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Shadow Transport Secretary promises airport expansion

Delegates gathered at London’s City Hall for Let Britain Fly’s Sustainable Airports Summit, which was hosted by Val Shawcross CBE, Assembly Member for Lambeth and Southwark and Deputy Chair of the Assembly’s Transport Committee.

Speaking at the Summit, Shawcross praised the economic benefits London’s airports brought to the city, but also emphasised the need for better surface access, transport planning, and an Aviation Noise Authority to deliver an airports system that works for everyone.

Keynote speaker Mary Creagh MP, Shadow Secretary of State for Transport, pledged to deliver on airport capacity, saying Labour was the only political party promising airport expansion in the South East.

She added that Labour would put the economy first when it came to considering infrastructure, while asking all stakeholders to consider improvements in aircraft technology that will be delivered over the next decade, before any new runway can be delivered.

The afternoon’s first session tackled the issue of surface access to airports, and how improvements to rail links can reduce air pollution as well as encouraging investment in the surrounding area.

The summit heard from representatives of TFL and Network Rail, as well as proponents of the Gatwick, Heathrow and Heathrow Hub proposals for expansion at London airports on how their schemes would deliver additional capacity with improved transport links.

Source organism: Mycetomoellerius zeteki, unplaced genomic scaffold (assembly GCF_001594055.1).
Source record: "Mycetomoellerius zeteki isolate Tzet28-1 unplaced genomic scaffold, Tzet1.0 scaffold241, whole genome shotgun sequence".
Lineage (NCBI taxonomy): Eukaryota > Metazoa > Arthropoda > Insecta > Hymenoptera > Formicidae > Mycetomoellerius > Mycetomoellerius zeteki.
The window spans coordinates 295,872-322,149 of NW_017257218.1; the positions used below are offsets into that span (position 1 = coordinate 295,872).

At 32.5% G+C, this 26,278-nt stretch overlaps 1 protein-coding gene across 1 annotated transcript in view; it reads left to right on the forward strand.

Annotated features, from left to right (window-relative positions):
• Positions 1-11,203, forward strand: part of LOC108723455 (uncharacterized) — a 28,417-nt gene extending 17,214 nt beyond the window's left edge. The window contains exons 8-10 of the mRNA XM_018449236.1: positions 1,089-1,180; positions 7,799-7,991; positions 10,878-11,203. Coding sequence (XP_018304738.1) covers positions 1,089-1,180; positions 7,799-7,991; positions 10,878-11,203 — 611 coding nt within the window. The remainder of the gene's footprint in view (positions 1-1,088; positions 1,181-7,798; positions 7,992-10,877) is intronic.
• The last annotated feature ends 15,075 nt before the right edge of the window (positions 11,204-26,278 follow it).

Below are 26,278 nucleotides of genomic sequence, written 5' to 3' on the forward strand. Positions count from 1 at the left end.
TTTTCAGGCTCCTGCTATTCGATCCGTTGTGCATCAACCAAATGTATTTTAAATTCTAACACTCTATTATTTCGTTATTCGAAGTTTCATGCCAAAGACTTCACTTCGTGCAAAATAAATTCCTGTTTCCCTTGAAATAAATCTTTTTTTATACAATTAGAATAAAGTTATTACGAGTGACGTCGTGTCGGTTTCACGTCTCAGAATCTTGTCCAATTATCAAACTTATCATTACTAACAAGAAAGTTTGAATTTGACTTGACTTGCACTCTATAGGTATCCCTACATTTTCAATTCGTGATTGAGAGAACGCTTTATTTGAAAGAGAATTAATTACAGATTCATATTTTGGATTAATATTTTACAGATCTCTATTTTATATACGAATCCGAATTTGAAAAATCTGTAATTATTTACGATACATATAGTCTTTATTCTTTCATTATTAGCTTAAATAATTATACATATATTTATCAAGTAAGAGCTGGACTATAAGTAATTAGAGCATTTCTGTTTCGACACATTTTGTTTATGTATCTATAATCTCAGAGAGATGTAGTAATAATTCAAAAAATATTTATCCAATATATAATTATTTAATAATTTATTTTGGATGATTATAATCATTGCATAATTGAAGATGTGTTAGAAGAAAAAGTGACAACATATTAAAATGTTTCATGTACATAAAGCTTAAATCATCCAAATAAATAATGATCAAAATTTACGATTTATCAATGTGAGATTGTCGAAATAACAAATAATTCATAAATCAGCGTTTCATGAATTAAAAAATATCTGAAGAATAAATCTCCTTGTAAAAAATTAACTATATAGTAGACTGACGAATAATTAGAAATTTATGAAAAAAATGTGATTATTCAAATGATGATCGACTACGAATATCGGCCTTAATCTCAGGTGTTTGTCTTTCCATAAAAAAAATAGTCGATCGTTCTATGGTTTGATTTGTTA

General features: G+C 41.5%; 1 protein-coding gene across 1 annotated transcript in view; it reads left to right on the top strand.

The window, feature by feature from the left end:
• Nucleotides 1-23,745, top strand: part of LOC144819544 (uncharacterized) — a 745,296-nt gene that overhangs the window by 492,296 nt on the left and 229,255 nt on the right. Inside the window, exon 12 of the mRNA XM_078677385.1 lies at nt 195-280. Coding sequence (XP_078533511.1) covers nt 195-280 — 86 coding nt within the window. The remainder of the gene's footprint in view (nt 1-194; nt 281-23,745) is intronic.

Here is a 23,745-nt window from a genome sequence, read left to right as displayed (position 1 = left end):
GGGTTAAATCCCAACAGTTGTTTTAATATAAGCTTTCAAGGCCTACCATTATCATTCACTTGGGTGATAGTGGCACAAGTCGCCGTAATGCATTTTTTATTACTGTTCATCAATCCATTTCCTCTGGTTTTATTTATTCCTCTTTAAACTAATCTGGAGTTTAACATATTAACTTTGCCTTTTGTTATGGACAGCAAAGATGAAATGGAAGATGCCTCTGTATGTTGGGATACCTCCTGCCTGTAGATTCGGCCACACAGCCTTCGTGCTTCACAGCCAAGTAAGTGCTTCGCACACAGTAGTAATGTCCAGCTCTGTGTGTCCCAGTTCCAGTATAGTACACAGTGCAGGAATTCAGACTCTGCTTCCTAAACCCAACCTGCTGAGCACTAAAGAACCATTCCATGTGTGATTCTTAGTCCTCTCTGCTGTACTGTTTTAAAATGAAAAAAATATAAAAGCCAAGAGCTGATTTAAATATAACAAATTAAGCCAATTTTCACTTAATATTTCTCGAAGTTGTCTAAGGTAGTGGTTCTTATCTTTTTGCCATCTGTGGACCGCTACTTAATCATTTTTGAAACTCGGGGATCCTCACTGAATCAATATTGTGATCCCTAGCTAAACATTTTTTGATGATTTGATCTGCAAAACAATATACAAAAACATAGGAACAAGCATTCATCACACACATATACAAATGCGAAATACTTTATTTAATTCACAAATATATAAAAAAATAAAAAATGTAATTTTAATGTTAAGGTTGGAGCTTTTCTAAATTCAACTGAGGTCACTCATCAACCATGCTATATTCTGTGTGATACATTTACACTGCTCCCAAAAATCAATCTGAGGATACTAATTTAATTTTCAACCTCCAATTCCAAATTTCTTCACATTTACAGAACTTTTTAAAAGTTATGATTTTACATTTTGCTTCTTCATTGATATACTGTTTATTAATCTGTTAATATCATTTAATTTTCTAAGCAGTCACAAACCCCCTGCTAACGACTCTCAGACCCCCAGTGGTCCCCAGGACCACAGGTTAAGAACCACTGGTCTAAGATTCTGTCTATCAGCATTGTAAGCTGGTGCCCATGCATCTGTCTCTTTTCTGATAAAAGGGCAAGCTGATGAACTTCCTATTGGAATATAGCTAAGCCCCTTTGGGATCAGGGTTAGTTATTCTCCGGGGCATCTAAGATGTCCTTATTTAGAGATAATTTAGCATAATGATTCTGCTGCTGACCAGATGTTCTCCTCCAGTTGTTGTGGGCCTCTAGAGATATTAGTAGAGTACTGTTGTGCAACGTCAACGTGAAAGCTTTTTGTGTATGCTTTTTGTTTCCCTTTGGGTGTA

A representative from Manchester Airports Group spoke to encourage utilisation of the existing capacity at Manchester and Stansted Airports, which would be aided and encouraged by upgraded rail links.

The next session brought the issue of carbon emissions to the fore, featuring expert opinions from Adrian Gault, Acting Chief Executive of the Committee on Climate Change; Darren Caplan, Chief Executive of the Airport Operators Association; and Professor Ian Williams, Head of the Centre for Environmental Sciences at Southampton University. They discussed demand and emission scenarios, and the potential for further efficiency improvements to both engines and aircraft.

The day closed with a session on the political deliverability of sustainable airports with a session featuring former Mayor of London Ken Livingstone, and Chairman of the London Assembly Roger Evans AM. Livingstone’s speech drew on his experiences working with both central and local government and how delays to major infrastructure policies could potentially be overcome.

He said it was “ridiculous” how difficult he had found it to get the green-light on infrastructure projects when Mayor, joking that he had to take Ed Balls out for two bottles of wine before he could get the thumbs up for Crossrail.

In his address, Roger Evans called not only for politicians to win back the public’s trust, but also for airports and airline manufacturers to clearly communicate improvements in technology to the public.

In bringing together groups from all sides of the debate to discuss issues including rail upgrades, carbon targets and the process of political decision making, the Sustainable Airports Summit tackled the major issues and debates that will continue to rise to prominence ahead of the Airports Commission’s final report due after the 2015 General Election. If you don’t already, we encourage you to follow the Let Britain Fly campaign on Twitter to keep up with all the latest developments in the airports policy debate.


Contact: Gavin Hayes,

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